- a person who has a high level of skill in computer technology or programming; a computer expert or enthusiast: My brother is a real hacker—he fixed my laptop in no time.
- a person who circumvents security and breaks into a network, computer, file, etc., usually with malicious intent: A hacker got into my computer remotely and wiped my hard drive! The company has hired hackers to test system security.
- hacking jacket
Origin of hacker
- a horse kept for common hire or adapted for general work, especially ordinary riding.
- a saddle horse used for transportation, rather than for show, hunting, or the like.
- a taxi.
- Also hackie.a cabdriver.
verb (used with object)
verb (used without object)
Origin of hack2
Examples from the Web for hacker
Until recently, the hacker collective known as Lizard Squad was all but unknown.
In the real world, he said, a hacker is more likely interested in stealing records he can sell than in harming a patient.
Four days later, 4.6 million Snapchat usernames and phone numbers were compromised and leaked online by a hacker.‘The Snappening’ Is Real: 90,000 Private Photos and 9,000 Hacked Snapchat Videos Leak Online|Marlow Stern|October 13, 2014|DAILY BEAST
The hacker group Anonymous blew it—and tormented a woman not connected to the shooting of Michael Brown.
Snowden gives the hacker community its marching orders: Fight surveillance by making privacy tools for everyone.
"Mrs. Hacker's married daughter Sarah was a widow," said she, to give the conversation a lift.It Never Can Happen Again|William De Morgan
Any complex system is sport for a hacker; a side effect of this is the hacker's natural affinity for problems involving security.Little Brother|Cory Doctorow
"Hacker naturally thinks that your brother is still living," explained Charity.The Torch and Other Tales|Eden Phillpotts
The bishop and Hacker melted into tears as they bade their master farewell.Charles I|Jacob Abbott
William Lowther was the son of Robert, and came with his father to the Hacker creek settlement in 1772.Chronicles of Border Warfare|Alexander Scott Withers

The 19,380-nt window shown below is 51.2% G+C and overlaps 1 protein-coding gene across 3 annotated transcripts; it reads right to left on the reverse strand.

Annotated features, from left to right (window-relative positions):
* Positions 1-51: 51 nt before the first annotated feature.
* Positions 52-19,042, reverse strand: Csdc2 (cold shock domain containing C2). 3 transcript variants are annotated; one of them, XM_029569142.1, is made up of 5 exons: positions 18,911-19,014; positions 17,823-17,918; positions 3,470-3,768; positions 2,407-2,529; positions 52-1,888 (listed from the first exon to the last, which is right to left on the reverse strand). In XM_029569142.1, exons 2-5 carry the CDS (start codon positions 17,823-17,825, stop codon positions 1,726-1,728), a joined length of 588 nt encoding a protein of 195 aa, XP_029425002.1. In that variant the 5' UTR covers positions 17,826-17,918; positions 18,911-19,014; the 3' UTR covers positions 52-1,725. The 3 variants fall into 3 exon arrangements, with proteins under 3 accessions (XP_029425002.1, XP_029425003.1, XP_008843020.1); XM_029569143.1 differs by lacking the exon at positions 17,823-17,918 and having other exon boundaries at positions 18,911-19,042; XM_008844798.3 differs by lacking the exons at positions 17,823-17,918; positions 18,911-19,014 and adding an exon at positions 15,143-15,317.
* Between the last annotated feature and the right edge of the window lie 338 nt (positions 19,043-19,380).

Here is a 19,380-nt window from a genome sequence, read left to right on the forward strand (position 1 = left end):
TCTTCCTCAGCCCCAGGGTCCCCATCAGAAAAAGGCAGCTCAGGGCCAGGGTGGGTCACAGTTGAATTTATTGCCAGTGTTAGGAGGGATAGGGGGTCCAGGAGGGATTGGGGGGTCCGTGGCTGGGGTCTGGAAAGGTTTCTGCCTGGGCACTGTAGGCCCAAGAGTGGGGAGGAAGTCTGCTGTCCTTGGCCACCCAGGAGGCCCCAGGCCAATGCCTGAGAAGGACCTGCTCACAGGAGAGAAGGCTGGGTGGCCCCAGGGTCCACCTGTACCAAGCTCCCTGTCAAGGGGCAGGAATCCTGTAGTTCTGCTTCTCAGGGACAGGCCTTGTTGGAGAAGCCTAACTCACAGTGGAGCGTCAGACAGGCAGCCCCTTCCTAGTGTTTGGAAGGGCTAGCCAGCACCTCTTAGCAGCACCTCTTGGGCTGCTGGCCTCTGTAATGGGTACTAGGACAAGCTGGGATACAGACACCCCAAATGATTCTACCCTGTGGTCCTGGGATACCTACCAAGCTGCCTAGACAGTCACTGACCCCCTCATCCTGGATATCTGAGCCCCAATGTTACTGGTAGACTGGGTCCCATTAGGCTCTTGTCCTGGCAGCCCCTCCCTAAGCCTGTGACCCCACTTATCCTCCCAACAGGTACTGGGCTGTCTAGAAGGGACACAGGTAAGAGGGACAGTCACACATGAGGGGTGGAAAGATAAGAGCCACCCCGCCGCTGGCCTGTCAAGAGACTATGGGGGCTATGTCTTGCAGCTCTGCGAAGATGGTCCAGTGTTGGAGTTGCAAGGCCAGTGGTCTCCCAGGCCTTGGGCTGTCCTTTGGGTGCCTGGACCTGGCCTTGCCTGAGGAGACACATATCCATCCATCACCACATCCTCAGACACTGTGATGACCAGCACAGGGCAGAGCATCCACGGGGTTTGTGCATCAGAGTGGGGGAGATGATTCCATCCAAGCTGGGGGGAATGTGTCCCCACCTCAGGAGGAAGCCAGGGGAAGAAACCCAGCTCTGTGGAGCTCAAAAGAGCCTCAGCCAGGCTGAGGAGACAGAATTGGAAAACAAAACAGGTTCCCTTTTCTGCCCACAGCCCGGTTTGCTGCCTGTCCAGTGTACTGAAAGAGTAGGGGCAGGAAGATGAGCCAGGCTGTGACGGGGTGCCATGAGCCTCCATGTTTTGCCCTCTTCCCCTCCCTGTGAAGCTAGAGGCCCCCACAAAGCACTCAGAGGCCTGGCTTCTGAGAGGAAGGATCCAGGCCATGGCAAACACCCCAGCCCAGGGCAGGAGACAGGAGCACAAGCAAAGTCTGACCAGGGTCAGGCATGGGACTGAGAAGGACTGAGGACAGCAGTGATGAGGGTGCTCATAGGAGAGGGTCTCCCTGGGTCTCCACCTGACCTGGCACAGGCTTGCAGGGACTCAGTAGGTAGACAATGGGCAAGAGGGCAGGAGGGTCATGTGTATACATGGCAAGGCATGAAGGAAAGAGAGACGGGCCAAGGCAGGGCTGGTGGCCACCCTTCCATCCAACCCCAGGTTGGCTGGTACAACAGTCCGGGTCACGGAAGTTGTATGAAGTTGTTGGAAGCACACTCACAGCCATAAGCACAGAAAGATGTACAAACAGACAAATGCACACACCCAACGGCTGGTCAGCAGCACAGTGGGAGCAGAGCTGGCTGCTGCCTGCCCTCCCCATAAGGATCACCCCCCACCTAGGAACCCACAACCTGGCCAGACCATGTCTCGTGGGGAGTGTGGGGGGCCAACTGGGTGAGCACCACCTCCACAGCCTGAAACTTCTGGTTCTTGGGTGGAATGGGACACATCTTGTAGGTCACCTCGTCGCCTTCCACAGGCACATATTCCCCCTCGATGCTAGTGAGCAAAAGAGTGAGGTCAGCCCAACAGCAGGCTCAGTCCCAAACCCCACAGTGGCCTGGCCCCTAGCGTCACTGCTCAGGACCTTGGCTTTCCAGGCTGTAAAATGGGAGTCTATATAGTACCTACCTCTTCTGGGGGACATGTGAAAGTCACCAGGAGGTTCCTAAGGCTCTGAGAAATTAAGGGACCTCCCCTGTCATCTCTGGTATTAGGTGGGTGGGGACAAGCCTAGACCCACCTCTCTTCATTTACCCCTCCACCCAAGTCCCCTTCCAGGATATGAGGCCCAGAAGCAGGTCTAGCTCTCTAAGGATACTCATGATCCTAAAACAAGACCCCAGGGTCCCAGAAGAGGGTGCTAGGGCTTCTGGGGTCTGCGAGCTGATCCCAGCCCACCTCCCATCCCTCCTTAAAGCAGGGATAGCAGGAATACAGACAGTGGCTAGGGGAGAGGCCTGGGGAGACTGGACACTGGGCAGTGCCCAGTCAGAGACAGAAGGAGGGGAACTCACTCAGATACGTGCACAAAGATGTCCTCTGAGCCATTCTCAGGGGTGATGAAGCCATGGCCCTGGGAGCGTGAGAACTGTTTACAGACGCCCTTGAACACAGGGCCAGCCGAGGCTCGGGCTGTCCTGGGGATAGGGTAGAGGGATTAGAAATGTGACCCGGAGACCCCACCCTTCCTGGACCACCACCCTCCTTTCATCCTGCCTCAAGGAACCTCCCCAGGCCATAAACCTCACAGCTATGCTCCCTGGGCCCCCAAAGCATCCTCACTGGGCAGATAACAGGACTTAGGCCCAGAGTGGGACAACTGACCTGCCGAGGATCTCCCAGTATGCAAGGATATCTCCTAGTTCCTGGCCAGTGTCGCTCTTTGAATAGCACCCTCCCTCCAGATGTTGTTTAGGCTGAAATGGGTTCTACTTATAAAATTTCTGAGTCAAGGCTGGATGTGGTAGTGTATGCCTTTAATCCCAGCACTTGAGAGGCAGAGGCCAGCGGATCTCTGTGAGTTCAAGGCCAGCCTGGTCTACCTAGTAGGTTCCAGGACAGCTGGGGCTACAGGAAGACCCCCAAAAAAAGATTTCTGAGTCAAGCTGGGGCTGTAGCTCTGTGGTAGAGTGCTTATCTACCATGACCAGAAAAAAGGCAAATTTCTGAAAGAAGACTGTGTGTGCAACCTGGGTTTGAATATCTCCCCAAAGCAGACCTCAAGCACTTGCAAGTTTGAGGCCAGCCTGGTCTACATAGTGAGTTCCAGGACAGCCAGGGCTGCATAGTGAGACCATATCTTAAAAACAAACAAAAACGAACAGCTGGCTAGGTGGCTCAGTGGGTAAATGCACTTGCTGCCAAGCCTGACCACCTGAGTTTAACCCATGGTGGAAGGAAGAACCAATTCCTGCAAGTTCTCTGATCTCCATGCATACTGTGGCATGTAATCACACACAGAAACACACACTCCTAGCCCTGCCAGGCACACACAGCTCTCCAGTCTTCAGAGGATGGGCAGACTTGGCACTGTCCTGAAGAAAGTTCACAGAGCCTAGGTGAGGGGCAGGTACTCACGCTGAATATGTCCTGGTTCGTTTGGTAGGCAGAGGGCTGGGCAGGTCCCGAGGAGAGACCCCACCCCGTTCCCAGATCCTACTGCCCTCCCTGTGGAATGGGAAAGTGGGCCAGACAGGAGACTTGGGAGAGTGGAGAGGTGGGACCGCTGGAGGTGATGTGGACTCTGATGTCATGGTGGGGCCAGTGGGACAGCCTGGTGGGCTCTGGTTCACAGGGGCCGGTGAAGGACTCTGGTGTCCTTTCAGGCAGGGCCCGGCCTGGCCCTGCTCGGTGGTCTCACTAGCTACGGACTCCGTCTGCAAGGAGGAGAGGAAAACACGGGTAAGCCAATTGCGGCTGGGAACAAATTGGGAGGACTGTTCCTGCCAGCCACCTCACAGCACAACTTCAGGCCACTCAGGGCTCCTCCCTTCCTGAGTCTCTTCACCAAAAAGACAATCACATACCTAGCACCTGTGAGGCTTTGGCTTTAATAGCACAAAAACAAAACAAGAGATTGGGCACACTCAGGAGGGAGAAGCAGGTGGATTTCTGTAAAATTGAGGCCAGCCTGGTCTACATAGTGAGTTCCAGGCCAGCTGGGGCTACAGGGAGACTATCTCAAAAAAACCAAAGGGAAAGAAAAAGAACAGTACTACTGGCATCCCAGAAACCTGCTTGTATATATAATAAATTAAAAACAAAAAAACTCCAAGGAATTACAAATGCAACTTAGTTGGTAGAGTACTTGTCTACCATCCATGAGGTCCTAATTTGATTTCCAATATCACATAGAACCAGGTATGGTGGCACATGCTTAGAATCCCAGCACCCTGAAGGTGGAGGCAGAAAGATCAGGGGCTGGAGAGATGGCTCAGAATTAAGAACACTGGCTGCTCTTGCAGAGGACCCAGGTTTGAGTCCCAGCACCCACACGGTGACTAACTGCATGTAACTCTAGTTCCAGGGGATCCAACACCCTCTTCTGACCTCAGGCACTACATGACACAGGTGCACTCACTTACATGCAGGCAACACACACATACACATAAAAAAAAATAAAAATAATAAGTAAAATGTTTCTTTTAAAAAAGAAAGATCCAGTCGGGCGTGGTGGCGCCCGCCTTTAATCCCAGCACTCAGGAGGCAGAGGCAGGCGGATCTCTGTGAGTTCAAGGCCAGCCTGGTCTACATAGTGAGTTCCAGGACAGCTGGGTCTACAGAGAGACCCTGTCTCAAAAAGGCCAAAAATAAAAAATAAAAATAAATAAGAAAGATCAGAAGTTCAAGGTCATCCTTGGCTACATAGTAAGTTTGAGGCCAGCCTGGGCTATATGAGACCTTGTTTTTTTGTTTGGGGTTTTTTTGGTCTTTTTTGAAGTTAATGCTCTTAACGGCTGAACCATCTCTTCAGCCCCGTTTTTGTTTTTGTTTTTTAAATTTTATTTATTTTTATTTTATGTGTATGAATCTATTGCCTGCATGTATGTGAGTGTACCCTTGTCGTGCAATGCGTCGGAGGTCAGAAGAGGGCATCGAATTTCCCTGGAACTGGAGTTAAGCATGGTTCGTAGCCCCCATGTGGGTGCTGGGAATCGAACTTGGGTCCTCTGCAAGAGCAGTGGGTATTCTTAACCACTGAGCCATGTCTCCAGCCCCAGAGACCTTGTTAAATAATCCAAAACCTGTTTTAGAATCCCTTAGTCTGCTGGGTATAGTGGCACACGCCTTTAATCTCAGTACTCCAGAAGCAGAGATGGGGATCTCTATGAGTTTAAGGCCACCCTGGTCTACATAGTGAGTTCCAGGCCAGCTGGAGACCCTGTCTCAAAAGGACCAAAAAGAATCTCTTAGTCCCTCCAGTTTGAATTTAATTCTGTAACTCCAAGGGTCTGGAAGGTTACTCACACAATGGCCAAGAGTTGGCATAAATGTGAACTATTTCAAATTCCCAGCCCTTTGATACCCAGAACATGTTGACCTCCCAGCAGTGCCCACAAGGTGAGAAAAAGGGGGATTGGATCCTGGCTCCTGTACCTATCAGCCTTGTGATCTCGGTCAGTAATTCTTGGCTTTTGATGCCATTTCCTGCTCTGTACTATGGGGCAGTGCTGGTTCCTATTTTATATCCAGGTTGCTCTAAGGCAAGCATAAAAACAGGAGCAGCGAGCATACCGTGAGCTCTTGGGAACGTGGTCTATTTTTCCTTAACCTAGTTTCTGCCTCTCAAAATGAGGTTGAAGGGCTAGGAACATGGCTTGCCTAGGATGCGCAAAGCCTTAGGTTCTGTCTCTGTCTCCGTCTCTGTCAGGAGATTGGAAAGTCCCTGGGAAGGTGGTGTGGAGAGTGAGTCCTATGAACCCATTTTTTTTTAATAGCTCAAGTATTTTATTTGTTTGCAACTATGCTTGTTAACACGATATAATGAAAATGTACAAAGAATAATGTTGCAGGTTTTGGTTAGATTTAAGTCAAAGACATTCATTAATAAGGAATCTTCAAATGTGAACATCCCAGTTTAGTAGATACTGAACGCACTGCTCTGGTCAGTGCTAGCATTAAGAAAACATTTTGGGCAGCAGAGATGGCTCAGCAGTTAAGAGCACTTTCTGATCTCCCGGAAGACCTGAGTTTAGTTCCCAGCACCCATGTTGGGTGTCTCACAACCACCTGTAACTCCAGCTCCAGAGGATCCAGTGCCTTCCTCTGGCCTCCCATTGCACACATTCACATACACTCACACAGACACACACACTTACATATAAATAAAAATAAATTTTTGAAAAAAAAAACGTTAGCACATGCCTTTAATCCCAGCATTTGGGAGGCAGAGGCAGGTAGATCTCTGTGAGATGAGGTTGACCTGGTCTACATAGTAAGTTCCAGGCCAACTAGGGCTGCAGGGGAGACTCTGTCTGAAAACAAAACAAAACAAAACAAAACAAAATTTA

Word Origin for hack
- a cab driver
- a taxi
Word Origin for hack
Word Origin for hack
"a chopper, cutter," perhaps also "one who makes hacking tools," early 13c. (as a surname), agent noun from hack (v.1). Meaning "one who gains unauthorized access to computer records" is attested by 1983, agent noun from hack (v.2). Said to be from slightly earlier tech slang sense of "one who works like a hack at writing and experimenting with software, one who enjoys computer programming for its own sake," 1976, reputedly a usage that evolved at Massachusetts Institute of Technology (however an MIT student from the late 1960s recalls hack (n.) being used then and there in the general sense of "creative prank," which clouds its sense connection with the "writing for hire" word, and there may be a source or an influence here in hack (v.1)).
"to cut roughly, cut with chopping blows," c.1200, from verb found in stem of Old English tohaccian "hack to pieces," from West Germanic *hakkon (cf. Old Frisian hackia "to chop or hack," Dutch hakken, Old High German hacchon, German hacken), from PIE *keg- "hook, tooth." Perhaps influenced by Old Norse höggva "to hack, hew" (cf. hacksaw). Slang sense of "cope with" (such as in can't hack it) is first recorded in American English 1955, with a sense of "get through by some effort," as a jungle (cf. phrase hack after "keep working away at" attested from late 14c.). Related: Hacked; hacking.
"person hired to do routine work," c.1700, ultimately short for hackney "an ordinary horse" (c.1300), probably from place name Hackney, Middlesex (q.v.). Apparently nags were raised on the pastureland there in early medieval times. Extended sense of "horse for hire" (late 14c.) led naturally to "broken-down nag," and also "prostitute" (1570s) and "drudge" (1540s). Sense of "carriage for hire" (1704) led to modern slang for "taxicab." As an adjective, 1734, from the noun. Hack writer is first recorded 1826, though hackney writer is at least 50 years earlier. Hack-work is recorded from 1851.
"tool for chopping," early 14c., from hack (v.1); cf. Danish hakke "mattock," German Hacke "pickax, hatchet, hoe." Meaning "an act of cutting" is from 1836; figurative sense of "a try, an attempt" is first attested 1898.
"illegally enter a computer system," by 1984; apparently a back-formation from hacker. Related: Hacked; hacking. Earlier verb senses were "to make commonplace" (1745), "make common by everyday use" (1590s), "use (a horse) for ordinary riding" (1560s), all from hack (n.2).
"to cough with a short, dry cough," 1802, perhaps from hack (v.1) on the notion of being done with difficulty, or else imitative.